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With DMK big on reading culture, it's time to improve TN prison libraries

Libraries for convicts are filled with crime fiction, and the titles are at least 10 years old; the libraries lack ventilation and lighting

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“He who opens a library, closes a prison”. This adage paraphrases Victor Hugo’s famous quote, “He who opens a school door, closes a prison”. And, the Tamil Nadu government, it appears, is following the saying in both letter and spirit.

The DMK for long has been known as a party that grew not only because of its strong cadre base, but also because it made its cadres better-informed through its numerous padippagams (reading centres).

Taking forward this legacy, the current government announced in the Budget that a high-level committee has been formed to monitor the public libraries in the state. It had also formed a panel to select and recommend journals and magazines to be subscribed to, for these libraries.

Besides these measures, a public library, similar to the Anna Centenary Library in Chennai, is being set up in Madurai. It will be named after the party’s patriarch M Karunanidhi. Also, it has been decided to conduct book fairs in all districts of the state on par with Chennai Book Fair, and Chief Minister MK Stalin has announced that a permanent book park would be established in the state. The CM himself has requested that when people and officials meet him, they should gift books instead of presenting shawls and bouquets.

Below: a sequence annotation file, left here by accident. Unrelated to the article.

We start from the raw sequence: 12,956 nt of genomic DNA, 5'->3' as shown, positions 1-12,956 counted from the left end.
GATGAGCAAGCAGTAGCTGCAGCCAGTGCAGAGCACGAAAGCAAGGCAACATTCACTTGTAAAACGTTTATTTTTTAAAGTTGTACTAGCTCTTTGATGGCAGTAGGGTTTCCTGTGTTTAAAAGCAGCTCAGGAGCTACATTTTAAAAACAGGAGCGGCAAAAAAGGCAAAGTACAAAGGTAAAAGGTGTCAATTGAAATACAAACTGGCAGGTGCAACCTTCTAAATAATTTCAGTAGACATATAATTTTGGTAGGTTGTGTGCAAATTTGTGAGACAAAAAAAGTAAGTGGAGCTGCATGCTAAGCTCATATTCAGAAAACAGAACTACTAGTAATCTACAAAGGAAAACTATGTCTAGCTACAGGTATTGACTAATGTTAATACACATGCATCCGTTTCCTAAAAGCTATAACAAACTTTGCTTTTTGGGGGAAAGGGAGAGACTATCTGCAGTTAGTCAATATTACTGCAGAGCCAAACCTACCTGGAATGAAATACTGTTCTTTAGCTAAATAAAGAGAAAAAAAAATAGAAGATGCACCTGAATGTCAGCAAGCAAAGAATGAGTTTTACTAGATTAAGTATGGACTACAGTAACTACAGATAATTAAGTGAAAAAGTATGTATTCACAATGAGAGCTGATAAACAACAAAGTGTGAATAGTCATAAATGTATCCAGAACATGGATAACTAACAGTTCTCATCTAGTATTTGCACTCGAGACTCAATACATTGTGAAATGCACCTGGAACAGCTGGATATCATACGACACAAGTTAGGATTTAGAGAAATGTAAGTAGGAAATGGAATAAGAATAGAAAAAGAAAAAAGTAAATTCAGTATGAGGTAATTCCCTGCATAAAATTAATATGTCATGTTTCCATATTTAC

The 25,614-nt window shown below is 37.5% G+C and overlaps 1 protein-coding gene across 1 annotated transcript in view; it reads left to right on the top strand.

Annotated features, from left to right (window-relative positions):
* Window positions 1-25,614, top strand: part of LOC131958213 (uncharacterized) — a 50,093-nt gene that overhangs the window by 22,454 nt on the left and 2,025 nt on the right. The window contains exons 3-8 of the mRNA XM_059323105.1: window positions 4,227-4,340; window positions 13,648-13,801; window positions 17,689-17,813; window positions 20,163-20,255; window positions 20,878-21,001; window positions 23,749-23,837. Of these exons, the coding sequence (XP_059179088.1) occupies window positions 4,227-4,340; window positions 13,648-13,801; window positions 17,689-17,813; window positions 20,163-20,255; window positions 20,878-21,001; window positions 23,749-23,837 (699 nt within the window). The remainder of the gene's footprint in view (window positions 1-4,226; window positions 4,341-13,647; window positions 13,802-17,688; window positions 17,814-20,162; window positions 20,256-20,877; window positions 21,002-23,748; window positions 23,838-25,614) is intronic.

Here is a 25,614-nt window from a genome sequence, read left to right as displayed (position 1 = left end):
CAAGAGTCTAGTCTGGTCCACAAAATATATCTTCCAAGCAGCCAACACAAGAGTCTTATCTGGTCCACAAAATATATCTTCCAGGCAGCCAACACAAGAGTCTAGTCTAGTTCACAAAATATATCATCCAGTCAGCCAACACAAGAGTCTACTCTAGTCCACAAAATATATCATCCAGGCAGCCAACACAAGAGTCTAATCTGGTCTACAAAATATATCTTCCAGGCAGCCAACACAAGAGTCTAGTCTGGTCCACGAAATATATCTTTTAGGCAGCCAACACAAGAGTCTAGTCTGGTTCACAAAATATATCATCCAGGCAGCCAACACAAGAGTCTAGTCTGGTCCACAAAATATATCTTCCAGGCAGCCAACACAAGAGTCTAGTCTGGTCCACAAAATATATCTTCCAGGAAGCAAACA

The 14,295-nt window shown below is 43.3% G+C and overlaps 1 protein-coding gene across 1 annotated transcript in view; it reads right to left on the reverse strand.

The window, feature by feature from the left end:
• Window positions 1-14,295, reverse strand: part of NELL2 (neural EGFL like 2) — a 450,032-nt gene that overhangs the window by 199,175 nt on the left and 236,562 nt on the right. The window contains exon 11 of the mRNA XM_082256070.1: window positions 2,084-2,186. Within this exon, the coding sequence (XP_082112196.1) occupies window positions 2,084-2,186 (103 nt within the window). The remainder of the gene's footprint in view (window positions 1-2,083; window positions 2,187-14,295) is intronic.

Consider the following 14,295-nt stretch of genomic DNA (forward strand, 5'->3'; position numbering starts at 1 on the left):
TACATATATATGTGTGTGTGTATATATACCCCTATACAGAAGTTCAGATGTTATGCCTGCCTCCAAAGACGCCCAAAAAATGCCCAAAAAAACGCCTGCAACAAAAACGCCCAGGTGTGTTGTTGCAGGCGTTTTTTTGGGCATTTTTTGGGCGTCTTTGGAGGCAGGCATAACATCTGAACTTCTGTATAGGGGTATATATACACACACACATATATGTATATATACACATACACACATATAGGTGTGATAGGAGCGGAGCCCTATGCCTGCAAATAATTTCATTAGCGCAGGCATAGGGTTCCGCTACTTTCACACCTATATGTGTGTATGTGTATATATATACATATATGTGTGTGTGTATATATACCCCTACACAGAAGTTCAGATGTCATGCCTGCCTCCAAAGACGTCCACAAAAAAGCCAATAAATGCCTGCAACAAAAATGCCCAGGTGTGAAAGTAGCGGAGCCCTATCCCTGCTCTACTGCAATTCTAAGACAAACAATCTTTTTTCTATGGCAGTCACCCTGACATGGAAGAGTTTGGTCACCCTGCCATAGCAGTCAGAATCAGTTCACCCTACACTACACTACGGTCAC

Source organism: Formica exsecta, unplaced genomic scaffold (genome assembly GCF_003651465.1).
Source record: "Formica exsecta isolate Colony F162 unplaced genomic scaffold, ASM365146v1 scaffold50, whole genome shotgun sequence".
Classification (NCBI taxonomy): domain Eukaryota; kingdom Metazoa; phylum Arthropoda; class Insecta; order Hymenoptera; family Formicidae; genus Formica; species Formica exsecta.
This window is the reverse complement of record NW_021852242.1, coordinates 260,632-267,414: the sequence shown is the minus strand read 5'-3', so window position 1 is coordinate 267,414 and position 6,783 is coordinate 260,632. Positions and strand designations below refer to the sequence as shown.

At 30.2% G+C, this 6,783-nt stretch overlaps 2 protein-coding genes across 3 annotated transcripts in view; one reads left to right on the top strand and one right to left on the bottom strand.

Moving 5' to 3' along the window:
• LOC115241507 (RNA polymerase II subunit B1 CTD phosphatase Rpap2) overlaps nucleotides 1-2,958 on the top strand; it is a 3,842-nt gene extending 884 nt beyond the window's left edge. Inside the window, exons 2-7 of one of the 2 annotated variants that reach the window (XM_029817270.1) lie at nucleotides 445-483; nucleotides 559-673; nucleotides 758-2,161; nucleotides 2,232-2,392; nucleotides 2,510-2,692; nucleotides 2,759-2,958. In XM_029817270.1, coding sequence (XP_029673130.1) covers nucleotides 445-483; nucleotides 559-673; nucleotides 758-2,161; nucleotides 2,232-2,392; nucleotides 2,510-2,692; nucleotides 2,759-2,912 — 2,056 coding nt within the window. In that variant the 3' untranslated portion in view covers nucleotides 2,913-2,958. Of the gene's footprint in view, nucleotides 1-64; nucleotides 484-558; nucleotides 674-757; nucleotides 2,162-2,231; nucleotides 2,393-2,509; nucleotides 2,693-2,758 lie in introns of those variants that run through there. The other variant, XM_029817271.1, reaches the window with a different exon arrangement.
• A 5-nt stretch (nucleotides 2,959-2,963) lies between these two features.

While all these efforts are commendable, it seems that the government has neglected the libraries set up in the state’s nine central prisons.

Prison libraries filled with crime fiction

“The basic objective of the prisons should be to rehabilitate the convicts. Encouraging them to read books, besides other activities like sports and yoga, is one way of rehabilitation,”  Anburaj, a former convict who spent about 20 years in Salem central jail for his alleged links with the forest brigand Veerappan, told The Federal.

“But, in most prisons, the libraries are stacked with crime fiction that are published every month and priced at Rs 10 or Rs 20. A convict cannot find a book which has a good literary value because the officials of the police department fear that the serious literature would turn the prisoners into rebels,” he added.

In prisons, the seriousness of the crime matters. The respect meted out to an inmate depends on what kind of crime he or she has committed, claimed Anburaj. Hence, for some years, he was regarded highly by fellow prisoners and he spent those years happily.

“It was at that time that I got introduced to reading by two of my guides. One, Thangavel, a fellow inmate who follows the Leftist ideology, and the other, Nedunchezhiyan, a Tamil teacher who looked after the library in the prison. At first, I too was introduced to crime novels. Gradually, I yearned to read serious literature. But the prison rules are such that we cannot even read Kuraloviyam, a book of explanations on Thirukkural, a moral text, penned by the former Chief Minister Karunanidhi (even when the DMK was in power). It was difficult to find books that would make an inmate a better person,” said Anburaj.

The teacher responsible for looking after the prison library would go to the district central public library from time to time and get books for the inmates. He was given orders by the prison officials on the kind of books and authors to be brought in, Anburaj added.